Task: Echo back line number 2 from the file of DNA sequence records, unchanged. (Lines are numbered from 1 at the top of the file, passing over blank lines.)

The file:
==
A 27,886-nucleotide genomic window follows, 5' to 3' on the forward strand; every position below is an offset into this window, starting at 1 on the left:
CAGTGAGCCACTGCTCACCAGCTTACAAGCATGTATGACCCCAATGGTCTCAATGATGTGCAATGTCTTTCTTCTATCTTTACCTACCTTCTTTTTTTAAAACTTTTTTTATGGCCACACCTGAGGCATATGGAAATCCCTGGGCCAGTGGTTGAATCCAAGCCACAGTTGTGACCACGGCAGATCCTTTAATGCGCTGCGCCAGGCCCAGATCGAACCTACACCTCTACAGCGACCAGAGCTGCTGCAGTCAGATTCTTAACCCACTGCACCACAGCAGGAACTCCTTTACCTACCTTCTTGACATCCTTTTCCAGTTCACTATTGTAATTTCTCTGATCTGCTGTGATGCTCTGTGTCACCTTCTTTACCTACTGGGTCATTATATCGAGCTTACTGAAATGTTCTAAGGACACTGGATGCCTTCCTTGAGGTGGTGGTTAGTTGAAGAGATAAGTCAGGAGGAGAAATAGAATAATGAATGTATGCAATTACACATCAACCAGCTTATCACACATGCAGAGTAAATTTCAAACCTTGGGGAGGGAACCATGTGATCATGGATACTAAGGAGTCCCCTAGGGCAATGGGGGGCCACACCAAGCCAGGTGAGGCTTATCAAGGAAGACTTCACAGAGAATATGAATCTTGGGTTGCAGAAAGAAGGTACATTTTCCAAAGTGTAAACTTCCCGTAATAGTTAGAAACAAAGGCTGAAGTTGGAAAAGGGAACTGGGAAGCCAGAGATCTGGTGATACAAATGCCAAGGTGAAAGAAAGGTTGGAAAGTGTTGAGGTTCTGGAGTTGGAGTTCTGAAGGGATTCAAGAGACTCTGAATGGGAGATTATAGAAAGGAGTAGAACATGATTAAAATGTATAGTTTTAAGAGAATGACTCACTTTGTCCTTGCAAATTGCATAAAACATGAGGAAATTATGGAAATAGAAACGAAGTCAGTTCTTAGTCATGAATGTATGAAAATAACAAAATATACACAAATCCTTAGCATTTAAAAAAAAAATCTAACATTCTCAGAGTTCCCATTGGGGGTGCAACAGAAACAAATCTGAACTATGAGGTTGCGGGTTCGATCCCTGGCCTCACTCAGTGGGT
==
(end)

CAGTGAGCCACTGCTCACCAGCTTACAAGCATGTATGACCCCAATGGTCTCAATGATGTGCAATGTCTTTCTTCTATCTTTACCTACCTTCTTTTTTTAAAACTTTTTTTATGGCCACACCTGAGGCATATGGAAATCCCTGGGCCAGTGGTTGAATCCAAGCCACAGTTGTGACCACGGCAGATCCTTTAATGCGCTGCGCCAGGCCCAGATCGAACCTACACCTCTACAGCGACCAGAGCTGCTGCAGTCAGATTCTTAACCCACTGCACCACAGCAGGAACTCCTTTACCTACCTTCTTGACATCCTTTTCCAGTTCACTATTGTAATTTCTCTGATCTGCTGTGATGCTCTGTGTCACCTTCTTTACCTACTGGGTCATTATATCGAGCTTACTGAAATGTTCTAAGGACACTGGATGCCTTCCTTGAGGTGGTGGTTAGTTGAAGAGATAAGTCAGGAGGAGAAATAGAATAATGAATGTATGCAATTACACATCAACCAGCTTATCACACATGCAGAGTAAATTTCAAACCTTGGGGAGGGAACCATGTGATCATGGATACTAAGGAGTCCCCTAGGGCAATGGGGGGCCACACCAAGCCAGGTGAGGCTTATCAAGGAAGACTTCACAGAGAATATGAATCTTGGGTTGCAGAAAGAAGGTACATTTTCCAAAGTGTAAACTTCCCGTAATAGTTAGAAACAAAGGCTGAAGTTGGAAAAGGGAACTGGGAAGCCAGAGATCTGGTGATACAAATGCCAAGGTGAAAGAAAGGTTGGAAAGTGTTGAGGTTCTGGAGTTGGAGTTCTGAAGGGATTCAAGAGACTCTGAATGGGAGATTATAGAAAGGAGTAGAACATGATTAAAATGTATAGTTTTAAGAGAATGACTCACTTTGTCCTTGCAAATTGCATAAAACATGAGGAAATTATGGAAATAGAAACGAAGTCAGTTCTTAGTCATGAATGTATGAAAATAACAAAATATACACAAATCCTTAGCATTTAAAAAAAAAATCTAACATTCTCAGAGTTCCCATTGGGGGTGCAACAGAAACAAATCTGAACTATGAGGTTGCGGGTTCGATCCCTGGCCTCACTCAGTGGGT